A massive exodus of foreigners from Libya is taking place. This weekend in Benghazi, ferry boats from Tunisia came to pick up North African nationals and take them out of Libya. But left behind were Africans and Asians, who begged for someone to help evacuate them.
It can be very dangerous work for the journalists involved in covering the civil unrest in the Middle East. Some reporters in Egypt were detained and even assaulted while reporting on the uprising there. But few places have been as tough to cover as Libya, where the country's authoritarian leader, Moammar Gadhafi, is fiercely clinging to power. Host Liane Hansen talks with NPR's David Folkenflik, who has been tracking the media coverage of the civil unrest in Egypt and Libya.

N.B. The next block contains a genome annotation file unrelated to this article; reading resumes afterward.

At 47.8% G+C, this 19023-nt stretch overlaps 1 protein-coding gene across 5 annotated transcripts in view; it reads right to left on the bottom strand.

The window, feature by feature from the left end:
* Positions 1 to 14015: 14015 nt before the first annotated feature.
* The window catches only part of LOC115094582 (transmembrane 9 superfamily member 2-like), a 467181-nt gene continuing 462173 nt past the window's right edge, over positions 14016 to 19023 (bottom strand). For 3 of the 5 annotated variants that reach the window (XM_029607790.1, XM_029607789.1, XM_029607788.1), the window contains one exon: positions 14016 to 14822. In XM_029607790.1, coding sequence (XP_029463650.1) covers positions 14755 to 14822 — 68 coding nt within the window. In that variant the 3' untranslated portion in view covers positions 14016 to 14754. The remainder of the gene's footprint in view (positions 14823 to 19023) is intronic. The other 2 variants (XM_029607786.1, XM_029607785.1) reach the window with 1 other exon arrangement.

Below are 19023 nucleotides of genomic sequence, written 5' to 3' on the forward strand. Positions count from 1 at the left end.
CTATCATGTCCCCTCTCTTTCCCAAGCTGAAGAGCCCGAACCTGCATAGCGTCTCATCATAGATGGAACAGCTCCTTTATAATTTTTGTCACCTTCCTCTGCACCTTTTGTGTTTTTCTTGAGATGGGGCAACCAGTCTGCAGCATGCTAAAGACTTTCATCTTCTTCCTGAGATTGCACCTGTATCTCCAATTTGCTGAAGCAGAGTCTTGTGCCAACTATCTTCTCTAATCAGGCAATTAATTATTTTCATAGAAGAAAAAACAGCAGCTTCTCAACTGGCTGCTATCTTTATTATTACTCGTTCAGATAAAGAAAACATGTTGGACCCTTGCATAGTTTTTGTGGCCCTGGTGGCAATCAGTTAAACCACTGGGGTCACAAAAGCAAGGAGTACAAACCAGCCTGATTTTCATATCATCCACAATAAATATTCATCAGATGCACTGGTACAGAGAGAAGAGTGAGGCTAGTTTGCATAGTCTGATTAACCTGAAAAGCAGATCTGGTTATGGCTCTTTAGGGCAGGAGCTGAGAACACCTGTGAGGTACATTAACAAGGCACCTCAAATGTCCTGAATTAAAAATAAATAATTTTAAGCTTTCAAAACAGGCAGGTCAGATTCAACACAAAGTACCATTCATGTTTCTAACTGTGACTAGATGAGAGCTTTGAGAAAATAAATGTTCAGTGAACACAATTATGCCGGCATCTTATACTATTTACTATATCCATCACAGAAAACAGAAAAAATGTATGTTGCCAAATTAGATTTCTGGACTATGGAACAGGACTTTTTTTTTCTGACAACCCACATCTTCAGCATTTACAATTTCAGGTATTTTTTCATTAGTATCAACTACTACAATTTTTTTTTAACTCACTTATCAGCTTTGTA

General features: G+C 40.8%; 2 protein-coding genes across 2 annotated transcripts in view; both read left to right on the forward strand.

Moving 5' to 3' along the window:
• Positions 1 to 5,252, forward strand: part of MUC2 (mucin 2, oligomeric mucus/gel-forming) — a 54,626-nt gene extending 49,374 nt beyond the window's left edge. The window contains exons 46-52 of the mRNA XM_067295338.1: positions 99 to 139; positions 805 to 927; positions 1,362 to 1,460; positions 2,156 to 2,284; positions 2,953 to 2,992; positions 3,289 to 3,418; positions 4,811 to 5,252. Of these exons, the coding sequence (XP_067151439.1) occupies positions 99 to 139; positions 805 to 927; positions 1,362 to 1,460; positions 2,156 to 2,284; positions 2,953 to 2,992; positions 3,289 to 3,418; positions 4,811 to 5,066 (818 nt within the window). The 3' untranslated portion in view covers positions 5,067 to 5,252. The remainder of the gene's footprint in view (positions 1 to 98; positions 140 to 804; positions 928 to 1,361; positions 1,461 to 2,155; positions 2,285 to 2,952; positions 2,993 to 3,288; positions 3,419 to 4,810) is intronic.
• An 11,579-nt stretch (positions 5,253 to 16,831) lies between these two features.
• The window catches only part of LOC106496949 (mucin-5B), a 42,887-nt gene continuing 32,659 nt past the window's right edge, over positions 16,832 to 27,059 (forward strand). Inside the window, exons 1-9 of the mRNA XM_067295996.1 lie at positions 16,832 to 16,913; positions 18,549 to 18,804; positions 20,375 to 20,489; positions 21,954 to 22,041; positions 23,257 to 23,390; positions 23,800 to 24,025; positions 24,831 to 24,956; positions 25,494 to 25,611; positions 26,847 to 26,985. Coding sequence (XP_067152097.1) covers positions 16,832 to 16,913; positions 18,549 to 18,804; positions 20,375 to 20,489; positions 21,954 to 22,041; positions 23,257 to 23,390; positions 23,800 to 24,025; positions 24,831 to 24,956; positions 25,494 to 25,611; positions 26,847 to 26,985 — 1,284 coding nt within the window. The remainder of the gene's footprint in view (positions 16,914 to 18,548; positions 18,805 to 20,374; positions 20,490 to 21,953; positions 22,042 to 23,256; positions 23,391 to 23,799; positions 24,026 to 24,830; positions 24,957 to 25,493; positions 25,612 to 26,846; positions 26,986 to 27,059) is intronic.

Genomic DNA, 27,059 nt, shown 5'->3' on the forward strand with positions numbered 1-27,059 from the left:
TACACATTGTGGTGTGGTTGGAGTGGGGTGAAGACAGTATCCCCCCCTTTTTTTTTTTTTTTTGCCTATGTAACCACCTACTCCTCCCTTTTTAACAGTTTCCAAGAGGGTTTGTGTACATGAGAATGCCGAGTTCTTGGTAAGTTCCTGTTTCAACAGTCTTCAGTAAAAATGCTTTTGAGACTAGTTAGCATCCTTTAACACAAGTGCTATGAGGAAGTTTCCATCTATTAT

The political upheaval of Egypt's revolution barely touched the tourist town of Luxor, but the economy was hit hard. Tourists fled the temples, tombs and resorts in the first days of the revolution, and hotels have been virtually empty ever since. Most people in the industry have been laid off, and they're watching desperately as the first tourists begin to show up.
The federal government will begin shutting down Friday at midnight unless Congress comes up with a stopgap funding measure to replace the current continuing resolution that's about to expire. At issue are some $60 billion in spending cuts, approved by the GOP-led House and deemed too deep by the Democratic-led Senate.
As lawmakers return Monday from recess, they'll try to pass an even shorter-term measure. The idea is to buy time to negotiate — and to avert a shutdown.